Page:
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US Corps of Engineers heavily involved in Puerto Rico aid and disaster response

Photo courtesy of U.S. Army Corps of Engineers Crews, contracted by the U.S. Army Corps of Engineers, continue to work on Christmas morning in an area of Puerto Rico where most poles had either been broken or toppled by hurricanes. Residences and businesses in the area have been without power for over 100 days. USACE is partnering with the Puerto Rico Electric Power Authority, the Department of Energy and FEMA and associated contracted partners, to restore safe and reliable power to the people of Puerto Rico. — with U.S. Army Corps of Engineers, South Atlantic Division.

The City of Erie is dealing with problems from a major snowstorm almost a week ago.

Puerto Rico is still dealing with the effects of a category 5 hurricane four months ago.

The 2017 hurricane season was one of the most active, and the most destructive, on record.

In August and September, there were four hurricanes that reached at least category 4 strength — Harvey, Irma (5), Jose, and Maria (5).

After Harvey initially landed in Texas, the rest of the heavy damage was done farther east.

The storms killed almost 900 people and caused $370 billion in damages.

There were private and government efforts to help those who had lost power and homes.

The U.S. Army Corps of Engineers responded in multiple ways to the disasters.

The Pittsburgh District, which includes Kinzua Dam, was next up when the storms hit.

Pittsburgh District Public Affairs Officer Jeff Hawk was one of those deployed.

“The Pittsburgh District is heavily involved in Puerto Rico response and in Harvey down in Texas,” Hawk said.

Typically, the Corps prepares for pending problems by being on the scene in advance and being ready to maintain or restore power to critical infrastructure. “We manage the national temporary power contract for the Corps of Engineers,” Hawk said. “If it looks like something big’s going to happen, we get some people stationed so we can respond quickly. These are generators that get plugged into critical facilities, so when there’s a disaster, FEMA calls on us to execute that contract.”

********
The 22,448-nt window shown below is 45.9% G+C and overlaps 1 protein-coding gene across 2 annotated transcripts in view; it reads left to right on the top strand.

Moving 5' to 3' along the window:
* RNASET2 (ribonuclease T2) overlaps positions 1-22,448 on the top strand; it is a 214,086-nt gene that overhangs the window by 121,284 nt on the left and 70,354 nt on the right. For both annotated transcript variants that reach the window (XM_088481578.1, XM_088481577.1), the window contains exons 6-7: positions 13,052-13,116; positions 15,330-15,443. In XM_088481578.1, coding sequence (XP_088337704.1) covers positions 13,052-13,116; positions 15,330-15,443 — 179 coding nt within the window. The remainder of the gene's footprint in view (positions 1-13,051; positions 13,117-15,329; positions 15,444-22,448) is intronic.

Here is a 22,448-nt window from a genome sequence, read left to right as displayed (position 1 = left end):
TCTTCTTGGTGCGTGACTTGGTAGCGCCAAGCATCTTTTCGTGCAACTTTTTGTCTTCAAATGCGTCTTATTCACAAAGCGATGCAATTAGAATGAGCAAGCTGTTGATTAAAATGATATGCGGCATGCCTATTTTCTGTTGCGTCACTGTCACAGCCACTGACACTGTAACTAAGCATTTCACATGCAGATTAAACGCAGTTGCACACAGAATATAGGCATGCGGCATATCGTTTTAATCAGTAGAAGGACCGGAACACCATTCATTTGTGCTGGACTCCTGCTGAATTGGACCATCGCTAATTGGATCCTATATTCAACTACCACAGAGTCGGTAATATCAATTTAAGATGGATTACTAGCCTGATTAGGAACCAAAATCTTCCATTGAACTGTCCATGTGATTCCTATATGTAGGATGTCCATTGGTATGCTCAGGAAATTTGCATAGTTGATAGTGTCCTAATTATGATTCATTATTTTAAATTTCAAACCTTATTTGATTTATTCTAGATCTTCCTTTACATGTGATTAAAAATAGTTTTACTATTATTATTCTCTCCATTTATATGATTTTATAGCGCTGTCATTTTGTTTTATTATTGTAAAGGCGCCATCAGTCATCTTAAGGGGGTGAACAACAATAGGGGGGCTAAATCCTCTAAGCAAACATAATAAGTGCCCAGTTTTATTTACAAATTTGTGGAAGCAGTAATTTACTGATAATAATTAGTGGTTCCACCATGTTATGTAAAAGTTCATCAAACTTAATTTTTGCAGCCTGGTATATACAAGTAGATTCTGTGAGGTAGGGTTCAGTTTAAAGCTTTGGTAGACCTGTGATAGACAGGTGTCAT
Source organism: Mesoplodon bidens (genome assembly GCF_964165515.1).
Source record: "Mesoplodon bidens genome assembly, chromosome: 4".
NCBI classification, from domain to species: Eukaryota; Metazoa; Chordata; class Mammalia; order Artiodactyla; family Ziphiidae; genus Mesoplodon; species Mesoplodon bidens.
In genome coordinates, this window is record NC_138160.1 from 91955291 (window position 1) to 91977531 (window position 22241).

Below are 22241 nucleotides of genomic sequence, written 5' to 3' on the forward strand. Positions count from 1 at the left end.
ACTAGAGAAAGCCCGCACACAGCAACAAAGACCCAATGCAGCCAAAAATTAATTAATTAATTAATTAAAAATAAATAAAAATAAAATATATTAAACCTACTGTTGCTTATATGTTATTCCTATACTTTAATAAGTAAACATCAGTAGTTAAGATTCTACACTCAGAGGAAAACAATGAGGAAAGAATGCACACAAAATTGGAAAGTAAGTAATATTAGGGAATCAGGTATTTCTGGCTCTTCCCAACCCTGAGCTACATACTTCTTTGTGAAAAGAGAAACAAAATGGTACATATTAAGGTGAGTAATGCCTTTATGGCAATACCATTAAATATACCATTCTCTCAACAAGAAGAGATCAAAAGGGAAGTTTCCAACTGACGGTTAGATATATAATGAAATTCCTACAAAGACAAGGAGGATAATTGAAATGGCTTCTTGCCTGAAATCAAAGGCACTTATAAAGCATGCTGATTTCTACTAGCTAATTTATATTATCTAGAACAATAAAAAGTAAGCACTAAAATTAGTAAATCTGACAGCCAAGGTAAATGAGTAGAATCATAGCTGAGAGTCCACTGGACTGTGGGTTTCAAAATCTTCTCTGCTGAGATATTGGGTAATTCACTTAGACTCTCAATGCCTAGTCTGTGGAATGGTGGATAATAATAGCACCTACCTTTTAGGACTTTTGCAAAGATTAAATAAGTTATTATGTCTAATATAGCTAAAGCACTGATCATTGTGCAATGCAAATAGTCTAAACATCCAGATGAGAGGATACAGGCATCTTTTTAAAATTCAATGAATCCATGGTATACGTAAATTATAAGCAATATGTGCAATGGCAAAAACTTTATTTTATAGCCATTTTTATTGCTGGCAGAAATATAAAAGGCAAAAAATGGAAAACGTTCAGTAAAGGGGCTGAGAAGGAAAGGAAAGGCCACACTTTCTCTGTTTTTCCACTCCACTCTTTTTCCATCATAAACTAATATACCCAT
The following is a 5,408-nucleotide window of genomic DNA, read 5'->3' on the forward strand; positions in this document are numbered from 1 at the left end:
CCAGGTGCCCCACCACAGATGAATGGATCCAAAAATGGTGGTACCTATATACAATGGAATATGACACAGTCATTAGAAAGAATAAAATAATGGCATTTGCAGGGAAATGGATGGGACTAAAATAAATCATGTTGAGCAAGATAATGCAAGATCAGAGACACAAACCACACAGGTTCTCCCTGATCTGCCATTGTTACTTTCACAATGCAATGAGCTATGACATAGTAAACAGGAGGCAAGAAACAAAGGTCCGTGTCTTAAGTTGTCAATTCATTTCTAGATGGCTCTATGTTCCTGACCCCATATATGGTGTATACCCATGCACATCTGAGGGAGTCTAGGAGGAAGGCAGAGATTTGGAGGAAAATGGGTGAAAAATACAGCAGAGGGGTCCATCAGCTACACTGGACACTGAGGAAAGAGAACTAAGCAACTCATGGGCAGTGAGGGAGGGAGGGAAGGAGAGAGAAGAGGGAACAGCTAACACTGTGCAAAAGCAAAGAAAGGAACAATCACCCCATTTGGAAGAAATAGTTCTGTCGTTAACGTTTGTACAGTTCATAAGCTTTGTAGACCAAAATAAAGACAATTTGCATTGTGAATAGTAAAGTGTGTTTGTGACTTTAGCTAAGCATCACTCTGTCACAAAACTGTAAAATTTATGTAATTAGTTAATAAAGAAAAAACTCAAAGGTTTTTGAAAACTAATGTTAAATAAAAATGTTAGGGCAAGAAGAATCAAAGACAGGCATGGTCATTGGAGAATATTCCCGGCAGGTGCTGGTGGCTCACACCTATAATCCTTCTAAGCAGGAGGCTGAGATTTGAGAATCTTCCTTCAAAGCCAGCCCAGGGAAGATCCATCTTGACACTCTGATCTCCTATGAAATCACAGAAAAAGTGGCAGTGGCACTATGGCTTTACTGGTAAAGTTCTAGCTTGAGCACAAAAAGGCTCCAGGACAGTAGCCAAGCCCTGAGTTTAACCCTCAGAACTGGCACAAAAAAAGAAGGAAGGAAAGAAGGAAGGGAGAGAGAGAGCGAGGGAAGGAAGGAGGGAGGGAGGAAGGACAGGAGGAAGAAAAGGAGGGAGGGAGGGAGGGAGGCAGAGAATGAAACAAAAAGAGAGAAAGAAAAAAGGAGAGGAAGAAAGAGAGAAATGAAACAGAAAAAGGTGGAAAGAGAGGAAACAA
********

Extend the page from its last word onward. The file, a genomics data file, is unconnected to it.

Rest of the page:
That’s what happened in Texas and Florida.

It was also needed in Puerto Rico.

The Corps has seven of those power teams. One of them is based in Pittsburgh. When the storms hit, Pittsburgh’s name was called.

After Texas and Florida, “the Pittsburgh temporary power mission had deployed back home,” Hawk said.

When Irma struck the U.S. Virgin Islands, USACE Col. John Lloyd was sent “to get things set up there.”

He was still on St. Croix when Maria struck.

Maria hit the Virgin Islands hard. But its full force struck Puerto Rico.

Temporary power to critical facilities was required there, but the island had, and continues to have, a unique need.

The power team was redeployed.

“They got called down to Puerto Rico to assist with the largest and probably longest temporary power mission in our history,” Hawk said.

“Typically, the Corps of Engineers does temporary power restoration,” he said. “This mission is unique. This was the first time on American soil that we were given the mission to restore a power grid.”

“The chief said there’s nothing more important than getting the power grid restored,” he said. “We were able to draw experts from around the world. There was a heavy Pittsburgh presence.”

The first Corps personnel were on Puerto Rico on Oct. 11. Hawk arrived with a larger wave two days later.

“The Pittsburgh District… we built a district down there — attorneys, accountants, quality assurance, engineers, public affairs, safety…” Hawk said. “They stood that up very quickly and started issuing contracts, started ordering $140 million in supplies, in just a few days.”

There weren’t any supplies to move. And there weren’t any roads from the facilities in the states to the area of need.

“We had three hurricanes hit before Maria,” Hawk said. “Maria hits. The Corps of Engineers and PREPA — Puerto Rico Electric Power Authority — begins to look for supplies and everything’s gone. Now we have to back-order everything. The poles need to get made, shipped to a port, float, unloaded…”

It wasn’t that there was no hurry.

“Until you’re down there and you see a steel reinforced concrete pole that’s been snapped in two, you don’t get the idea of the power of the storm,” Hawk said. “Just driving around and seeing things like that and talking to the folks… Most of the people that I talked to said they were pretty terrified.”

Still, people were toughing it out after 100 days without power.

“The people are still gracious. They’re resilient. They’re appreciative,” Hawk said. “They rode out that storm and they understand the damage that was done to everything.”

“People are just out there helping each other out,” he said.

And the Corps of Engineers has been working hard, too. Like many who were sent with the initial wave, Hawk spent 60 days in Puerto Rico, only returning to Pittsburgh two weeks ago.

“In the early days we had blackouts,” he said. “We had brownouts.”

“You work holidays,” he said. “You will work from 7 a.m. to at least 7:30 at night.”

“The Pittsburgh District has really contributed,” he said. “I think the people can really be proud of the service.”

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